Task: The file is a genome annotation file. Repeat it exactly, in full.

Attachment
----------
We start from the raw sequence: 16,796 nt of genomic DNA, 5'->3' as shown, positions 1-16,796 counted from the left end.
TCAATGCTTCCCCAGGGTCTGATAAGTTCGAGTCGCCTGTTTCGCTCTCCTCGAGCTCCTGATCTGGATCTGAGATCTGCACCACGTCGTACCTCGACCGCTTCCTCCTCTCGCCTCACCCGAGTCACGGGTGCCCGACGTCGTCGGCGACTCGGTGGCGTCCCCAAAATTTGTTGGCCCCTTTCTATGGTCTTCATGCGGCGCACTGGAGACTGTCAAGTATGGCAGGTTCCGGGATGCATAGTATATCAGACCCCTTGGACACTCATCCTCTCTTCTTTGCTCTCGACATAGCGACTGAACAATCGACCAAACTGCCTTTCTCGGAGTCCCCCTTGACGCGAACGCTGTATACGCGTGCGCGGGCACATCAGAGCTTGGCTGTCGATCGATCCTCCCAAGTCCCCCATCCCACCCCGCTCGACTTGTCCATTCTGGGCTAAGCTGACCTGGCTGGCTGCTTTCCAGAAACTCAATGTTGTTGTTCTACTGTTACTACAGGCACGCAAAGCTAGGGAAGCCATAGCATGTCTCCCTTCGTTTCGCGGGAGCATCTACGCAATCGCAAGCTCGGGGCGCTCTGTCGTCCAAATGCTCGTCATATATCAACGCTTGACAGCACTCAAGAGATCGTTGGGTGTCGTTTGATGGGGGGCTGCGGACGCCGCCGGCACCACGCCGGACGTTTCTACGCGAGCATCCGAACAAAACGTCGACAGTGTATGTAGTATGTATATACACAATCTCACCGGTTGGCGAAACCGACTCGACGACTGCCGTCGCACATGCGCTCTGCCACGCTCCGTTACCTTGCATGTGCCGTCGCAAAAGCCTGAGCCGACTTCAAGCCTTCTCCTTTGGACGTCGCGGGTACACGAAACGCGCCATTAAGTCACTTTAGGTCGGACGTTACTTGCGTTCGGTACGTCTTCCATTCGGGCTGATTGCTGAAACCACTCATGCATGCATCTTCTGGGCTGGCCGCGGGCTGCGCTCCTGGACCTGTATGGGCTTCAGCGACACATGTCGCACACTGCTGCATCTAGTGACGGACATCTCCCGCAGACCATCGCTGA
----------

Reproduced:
We start from the raw sequence: 16,796 nt of genomic DNA, 5'->3' as shown, positions 1-16,796 counted from the left end.
TCAATGCTTCCCCAGGGTCTGATAAGTTCGAGTCGCCTGTTTCGCTCTCCTCGAGCTCCTGATCTGGATCTGAGATCTGCACCACGTCGTACCTCGACCGCTTCCTCCTCTCGCCTCACCCGAGTCACGGGTGCCCGACGTCGTCGGCGACTCGGTGGCGTCCCCAAAATTTGTTGGCCCCTTTCTATGGTCTTCATGCGGCGCACTGGAGACTGTCAAGTATGGCAGGTTCCGGGATGCATAGTATATCAGACCCCTTGGACACTCATCCTCTCTTCTTTGCTCTCGACATAGCGACTGAACAATCGACCAAACTGCCTTTCTCGGAGTCCCCCTTGACGCGAACGCTGTATACGCGTGCGCGGGCACATCAGAGCTTGGCTGTCGATCGATCCTCCCAAGTCCCCCATCCCACCCCGCTCGACTTGTCCATTCTGGGCTAAGCTGACCTGGCTGGCTGCTTTCCAGAAACTCAATGTTGTTGTTCTACTGTTACTACAGGCACGCAAAGCTAGGGAAGCCATAGCATGTCTCCCTTCGTTTCGCGGGAGCATCTACGCAATCGCAAGCTCGGGGCGCTCTGTCGTCCAAATGCTCGTCATATATCAACGCTTGACAGCACTCAAGAGATCGTTGGGTGTCGTTTGATGGGGGGCTGCGGACGCCGCCGGCACCACGCCGGACGTTTCTACGCGAGCATCCGAACAAAACGTCGACAGTGTATGTAGTATGTATATACACAATCTCACCGGTTGGCGAAACCGACTCGACGACTGCCGTCGCACATGCGCTCTGCCACGCTCCGTTACCTTGCATGTGCCGTCGCAAAAGCCTGAGCCGACTTCAAGCCTTCTCCTTTGGACGTCGCGGGTACACGAAACGCGCCATTAAGTCACTTTAGGTCGGACGTTACTTGCGTTCGGTACGTCTTCCATTCGGGCTGATTGCTGAAACCACTCATGCATGCATCTTCTGGGCTGGCCGCGGGCTGCGCTCCTGGACCTGTATGGGCTTCAGCGACACATGTCGCACACTGCTGCATCTAGTGACGGACATCTCCCGCAGACCATCGCTGA